It’s a modern affliction. We have so much shouting at us all the time to be this, do that, and all that ‘incoming’ gets mixed into the hot cauldron of our subconscious along with negative programming from our remote, or not so remote, past.

Don’t get me wrong, we have positive programming too, but that’s not what I’m talking about, and in truth, positive programming rarely pushes our buttons on the deepest levels.

I’ve read a lot of stuff about how the brain works on an emotional level, and a lot of what I’ve read talks about this or that study, by this or that group, and after a while, it makes my hair hurt and my jaw ache just trying to sort it all out.

In a nutshell, it appears that we humans are not only contending with outside forces, but also with a tug of war of sorts between our conscious mind and our subconscious mind.

Our conscious mind says, “I should change, and do X or Y or Z” and our subconscious mind says, “No, keep everything where it is because this is where you’re safe. After all, I’ve protected you so far and you haven’t come to any harm staying put, have you?”

So how do we deal with that noisy brain? How do we make sense of our conflicting emotions and thoughts. Or should we ‘do’ anything?

“Sit amicably with confusion and clarity will find you.”

So says Lisa Esile, author of, 7 Secrets Your Mind Doesn’t Want You to Know.

As Lisa writes, “Your mind has you believing you are your thoughts. Except you’re not. No way.”

In her book, Lisa gently and succinctly walks the reader through seven key concepts that serve as an introduction to, as Lisa puts it, “…how you can use your mind, instead of having it use you.”

If you’re looking for some immediate aid and comfort for a sometimes fretful noggin, Lisa’s book is just the ticket.

Hand-written, and hand-drawn, the book is tiny but powerful, whimsical, yet profound.

And, it’s absolutely FREE! All you have to do is go to Lisa’s site, and you can download yourself a copy.

Are you ever at odds with your own thoughts? If so, please share your thoughts on the subject in the Comments section below.

In the meantime,

Bestest to all,Cynthia Dalton signature






No 'brick wall' can stop you when you want something bad enough.
Photo: George Hodan

The brick walls are there for a reason. The brick walls are not there to keep us out. The brick walls are there to give us a chance to show how badly we want something. Because the brick walls are there to stop the people who don’t want it badly enough. They’re there to stop the other people. — Randy Pausch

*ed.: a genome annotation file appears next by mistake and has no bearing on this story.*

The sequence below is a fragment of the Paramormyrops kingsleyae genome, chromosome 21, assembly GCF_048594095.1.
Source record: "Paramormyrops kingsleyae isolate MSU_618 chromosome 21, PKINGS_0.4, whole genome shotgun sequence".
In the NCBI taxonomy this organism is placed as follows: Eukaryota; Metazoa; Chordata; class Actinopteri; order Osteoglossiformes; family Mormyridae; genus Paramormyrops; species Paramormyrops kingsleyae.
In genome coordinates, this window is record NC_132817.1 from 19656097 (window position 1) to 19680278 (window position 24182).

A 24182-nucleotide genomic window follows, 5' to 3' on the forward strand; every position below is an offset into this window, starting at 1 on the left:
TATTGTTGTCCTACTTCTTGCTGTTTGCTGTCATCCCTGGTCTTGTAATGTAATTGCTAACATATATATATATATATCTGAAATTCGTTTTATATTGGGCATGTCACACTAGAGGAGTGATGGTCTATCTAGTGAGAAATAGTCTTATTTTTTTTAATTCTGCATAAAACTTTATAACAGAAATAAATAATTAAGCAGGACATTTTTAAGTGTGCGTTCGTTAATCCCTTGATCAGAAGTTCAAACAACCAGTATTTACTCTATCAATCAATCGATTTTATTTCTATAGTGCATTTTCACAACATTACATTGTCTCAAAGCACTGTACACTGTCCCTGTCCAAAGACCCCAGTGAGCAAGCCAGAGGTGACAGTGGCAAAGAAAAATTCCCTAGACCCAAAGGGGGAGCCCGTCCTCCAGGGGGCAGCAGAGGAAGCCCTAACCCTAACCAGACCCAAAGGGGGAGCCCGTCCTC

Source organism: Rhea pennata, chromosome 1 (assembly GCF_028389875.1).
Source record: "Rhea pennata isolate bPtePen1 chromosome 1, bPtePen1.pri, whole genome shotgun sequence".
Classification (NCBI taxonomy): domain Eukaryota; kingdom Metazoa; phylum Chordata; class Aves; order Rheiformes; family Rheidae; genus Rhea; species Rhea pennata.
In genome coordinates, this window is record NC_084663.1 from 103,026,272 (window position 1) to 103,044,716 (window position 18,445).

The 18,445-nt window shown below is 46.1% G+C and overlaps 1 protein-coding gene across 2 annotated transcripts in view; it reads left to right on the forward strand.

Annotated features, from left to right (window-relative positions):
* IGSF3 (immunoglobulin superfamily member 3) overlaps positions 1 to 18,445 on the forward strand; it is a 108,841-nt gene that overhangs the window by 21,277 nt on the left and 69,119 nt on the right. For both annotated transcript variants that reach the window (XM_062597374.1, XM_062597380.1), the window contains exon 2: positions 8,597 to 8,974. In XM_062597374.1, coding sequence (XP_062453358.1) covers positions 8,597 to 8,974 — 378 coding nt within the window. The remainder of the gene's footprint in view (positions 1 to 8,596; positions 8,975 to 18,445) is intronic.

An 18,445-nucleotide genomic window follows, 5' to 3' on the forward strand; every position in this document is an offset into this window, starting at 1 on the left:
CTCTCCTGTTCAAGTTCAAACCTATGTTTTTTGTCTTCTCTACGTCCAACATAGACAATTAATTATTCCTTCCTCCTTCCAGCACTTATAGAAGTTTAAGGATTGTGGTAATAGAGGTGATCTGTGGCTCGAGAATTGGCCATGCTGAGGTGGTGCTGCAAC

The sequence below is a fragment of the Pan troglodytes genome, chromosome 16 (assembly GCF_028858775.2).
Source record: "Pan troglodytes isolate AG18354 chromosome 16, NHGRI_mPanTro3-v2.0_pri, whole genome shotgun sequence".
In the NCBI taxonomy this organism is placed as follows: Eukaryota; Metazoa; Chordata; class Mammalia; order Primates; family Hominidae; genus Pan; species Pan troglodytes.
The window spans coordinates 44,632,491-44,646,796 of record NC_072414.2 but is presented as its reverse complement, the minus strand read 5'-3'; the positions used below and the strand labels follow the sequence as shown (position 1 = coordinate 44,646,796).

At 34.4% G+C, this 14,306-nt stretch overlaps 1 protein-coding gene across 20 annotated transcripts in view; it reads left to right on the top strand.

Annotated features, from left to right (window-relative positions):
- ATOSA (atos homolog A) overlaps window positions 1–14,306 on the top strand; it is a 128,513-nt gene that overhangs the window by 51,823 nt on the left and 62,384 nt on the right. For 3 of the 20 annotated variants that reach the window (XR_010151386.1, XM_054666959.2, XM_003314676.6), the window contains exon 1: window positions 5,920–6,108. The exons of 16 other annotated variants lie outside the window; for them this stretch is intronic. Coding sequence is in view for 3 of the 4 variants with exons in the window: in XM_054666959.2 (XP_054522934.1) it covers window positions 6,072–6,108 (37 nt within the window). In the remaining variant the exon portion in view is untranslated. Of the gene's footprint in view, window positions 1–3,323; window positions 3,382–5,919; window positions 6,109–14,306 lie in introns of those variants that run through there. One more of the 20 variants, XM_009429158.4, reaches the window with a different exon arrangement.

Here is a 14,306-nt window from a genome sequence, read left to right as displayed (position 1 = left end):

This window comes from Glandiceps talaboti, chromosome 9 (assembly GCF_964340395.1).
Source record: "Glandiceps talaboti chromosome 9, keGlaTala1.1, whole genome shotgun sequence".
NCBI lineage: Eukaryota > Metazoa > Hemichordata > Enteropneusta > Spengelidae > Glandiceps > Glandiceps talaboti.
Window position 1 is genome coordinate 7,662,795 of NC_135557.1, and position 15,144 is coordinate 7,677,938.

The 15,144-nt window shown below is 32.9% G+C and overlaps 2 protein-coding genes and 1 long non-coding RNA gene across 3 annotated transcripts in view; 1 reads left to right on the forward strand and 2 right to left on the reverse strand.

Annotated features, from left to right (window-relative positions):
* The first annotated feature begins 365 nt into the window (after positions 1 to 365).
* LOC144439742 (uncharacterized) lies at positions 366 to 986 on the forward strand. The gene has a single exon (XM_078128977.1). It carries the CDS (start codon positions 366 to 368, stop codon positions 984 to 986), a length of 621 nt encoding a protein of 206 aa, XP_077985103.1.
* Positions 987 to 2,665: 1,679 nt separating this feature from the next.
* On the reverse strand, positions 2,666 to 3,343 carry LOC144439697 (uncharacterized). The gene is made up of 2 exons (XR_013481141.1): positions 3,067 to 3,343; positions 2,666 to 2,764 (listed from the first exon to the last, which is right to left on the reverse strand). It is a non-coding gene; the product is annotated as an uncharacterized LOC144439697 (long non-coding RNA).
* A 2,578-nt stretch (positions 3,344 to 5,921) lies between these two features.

I love the above quote not only because it points out that obstacles can usually be overcome if you want something badly enough, but also because within the imagery of the quote itself is the perfect analogy for something applicable to goal attainment that I like to call, applied tenacity.

I’ll explain.

Most people believe that tenacity (or grit, perseverance, willpower, or anything else you might want to call it) is a superhuman strength special people are able to summon up in order to accomplish extraordinary feats. Viewed this way, one is tempted to be exhausted before one ever attempts to accomplish anything.

But applied tenacity  is different, and analogous to building a brick wall.

You wouldn’t try to build a brick wall out of willpower alone. You wouldn’t even want to build a brick wall without a good reason. The term applied relates to putting into practice a specific approach to a concrete (pun unintended, but welcome) problem. You don’t build the brick wall because you think it might be morally or philosophically correct in the abstract. You build it for some practical reason, because you have a clear and specific reason to do so, like a desire for privacy or keeping the neighbor’s pet goat out of your flower bed.

Goals need to be nurtured using a rational thought process. We use phrases like, “building an argument” when we want to make a point, but we seldom say we’re, “building a goal” when we want to achieve something — we should.

After all, rational, deliberate thinking has to apply when a bricklayer sets out to build a brick wall, or the whole thing will be built in the wrong place and/or built badly and fall to pieces.

Similarly, goals can fall apart without careful thought. Assuming you will be inserting your particular goal into the brick wall analogy, it goes like this:

Identify the situation you wish to change, or the problem that needs solving. This identifies and assesses the current situation. You will note that there’s no room here to ask useless questions like, “Why did I have to move next door to a guy with a goat?”

Identify your desired outcome. “I need privacy” or “My flower bed needs to be protected from that voracious critter.”

Identify what materials or tools will be necessary to achieve your desired outcome. This might include time between the hours of ___ and ___ everyday until the wall is built, concrete, buckets, bricks, and so on.

Identify each new step that needs to be taken as you implement your plan. As you proceed from marking where the brick wall will be laid with flags and string and laying the first bricks, ask yourself each step of the way, “What’s my next move?” Maybe it’s to mix some more concrete, or clean your trowel. The point is to be deliberate about each step you take. Attaining a goal can never be put on autopilot.

Overestimate how long it will take to accomplish your goal. Contractors often advise adding 30% to budget estimations for any given job to account for the unexpected (ever see Love It or List It on HGTV — enough said). I say, do so with time as well, and if you come in ‘under budget’ you’ll be pleasantly surprised. Underestimate your time and you can wind up feeling frustrated and defeated.

Which brings me to my last point.

Avoid buzz kills. As you build your plans, stay focused, build forward momentum, and avoid negativity in yourself as well as in others. Concentrate on how nice it will be to be able to cut some flowers for your dinner table, instead of supplementing some guy’s goat’s diet.

So, not only are the brick walls there to keep the others out when they don’t want something bad enough, but they’re also there to inspire us to ‘construct’ our own outcomes on our own, ‘applied’ terms.

Please share your thoughts on overcoming obstacles while achieving goals in the Comments section below.

In the meantime,

Bestest to all,Cynthia Dalton signature